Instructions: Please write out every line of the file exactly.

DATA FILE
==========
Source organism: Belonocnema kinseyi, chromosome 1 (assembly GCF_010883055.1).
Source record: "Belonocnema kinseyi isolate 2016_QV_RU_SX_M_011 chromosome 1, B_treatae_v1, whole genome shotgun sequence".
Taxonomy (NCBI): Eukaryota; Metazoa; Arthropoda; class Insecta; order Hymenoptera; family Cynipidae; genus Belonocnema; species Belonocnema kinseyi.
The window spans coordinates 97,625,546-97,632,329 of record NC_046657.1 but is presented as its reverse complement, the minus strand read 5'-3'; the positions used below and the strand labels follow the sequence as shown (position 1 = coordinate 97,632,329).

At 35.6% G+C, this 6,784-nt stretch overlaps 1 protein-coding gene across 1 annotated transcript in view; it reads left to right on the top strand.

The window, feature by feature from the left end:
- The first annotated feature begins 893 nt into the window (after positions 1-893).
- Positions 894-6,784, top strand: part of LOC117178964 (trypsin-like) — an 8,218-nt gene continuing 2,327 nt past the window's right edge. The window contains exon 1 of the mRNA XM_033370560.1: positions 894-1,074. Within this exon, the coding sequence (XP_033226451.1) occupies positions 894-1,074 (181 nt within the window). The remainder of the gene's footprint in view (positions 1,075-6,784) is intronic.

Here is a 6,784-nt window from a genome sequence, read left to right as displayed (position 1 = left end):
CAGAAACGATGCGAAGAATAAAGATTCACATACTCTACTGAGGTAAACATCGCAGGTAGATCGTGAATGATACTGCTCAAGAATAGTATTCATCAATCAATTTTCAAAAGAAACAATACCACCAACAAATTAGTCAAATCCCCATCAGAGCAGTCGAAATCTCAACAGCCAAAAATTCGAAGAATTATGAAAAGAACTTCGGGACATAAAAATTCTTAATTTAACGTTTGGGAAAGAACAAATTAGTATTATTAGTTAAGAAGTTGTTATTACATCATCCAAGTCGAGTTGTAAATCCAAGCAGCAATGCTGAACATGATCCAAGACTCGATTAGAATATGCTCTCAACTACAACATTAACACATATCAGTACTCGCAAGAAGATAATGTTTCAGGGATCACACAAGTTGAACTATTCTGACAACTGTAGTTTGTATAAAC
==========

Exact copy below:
Source organism: Belonocnema kinseyi, chromosome 1 (assembly GCF_010883055.1).
Source record: "Belonocnema kinseyi isolate 2016_QV_RU_SX_M_011 chromosome 1, B_treatae_v1, whole genome shotgun sequence".
Taxonomy (NCBI): Eukaryota; Metazoa; Arthropoda; class Insecta; order Hymenoptera; family Cynipidae; genus Belonocnema; species Belonocnema kinseyi.
The window spans coordinates 97,625,546-97,632,329 of record NC_046657.1 but is presented as its reverse complement, the minus strand read 5'-3'; the positions used below and the strand labels follow the sequence as shown (position 1 = coordinate 97,632,329).

At 35.6% G+C, this 6,784-nt stretch overlaps 1 protein-coding gene across 1 annotated transcript in view; it reads left to right on the top strand.

The window, feature by feature from the left end:
- The first annotated feature begins 893 nt into the window (after positions 1-893).
- Positions 894-6,784, top strand: part of LOC117178964 (trypsin-like) — an 8,218-nt gene continuing 2,327 nt past the window's right edge. The window contains exon 1 of the mRNA XM_033370560.1: positions 894-1,074. Within this exon, the coding sequence (XP_033226451.1) occupies positions 894-1,074 (181 nt within the window). The remainder of the gene's footprint in view (positions 1,075-6,784) is intronic.

Here is a 6,784-nt window from a genome sequence, read left to right as displayed (position 1 = left end):
CAGAAACGATGCGAAGAATAAAGATTCACATACTCTACTGAGGTAAACATCGCAGGTAGATCGTGAATGATACTGCTCAAGAATAGTATTCATCAATCAATTTTCAAAAGAAACAATACCACCAACAAATTAGTCAAATCCCCATCAGAGCAGTCGAAATCTCAACAGCCAAAAATTCGAAGAATTATGAAAAGAACTTCGGGACATAAAAATTCTTAATTTAACGTTTGGGAAAGAACAAATTAGTATTATTAGTTAAGAAGTTGTTATTACATCATCCAAGTCGAGTTGTAAATCCAAGCAGCAATGCTGAACATGATCCAAGACTCGATTAGAATATGCTCTCAACTACAACATTAACACATATCAGTACTCGCAAGAAGATAATGTTTCAGGGATCACACAAGTTGAACTATTCTGACAACTGTAGTTTGTATAAAC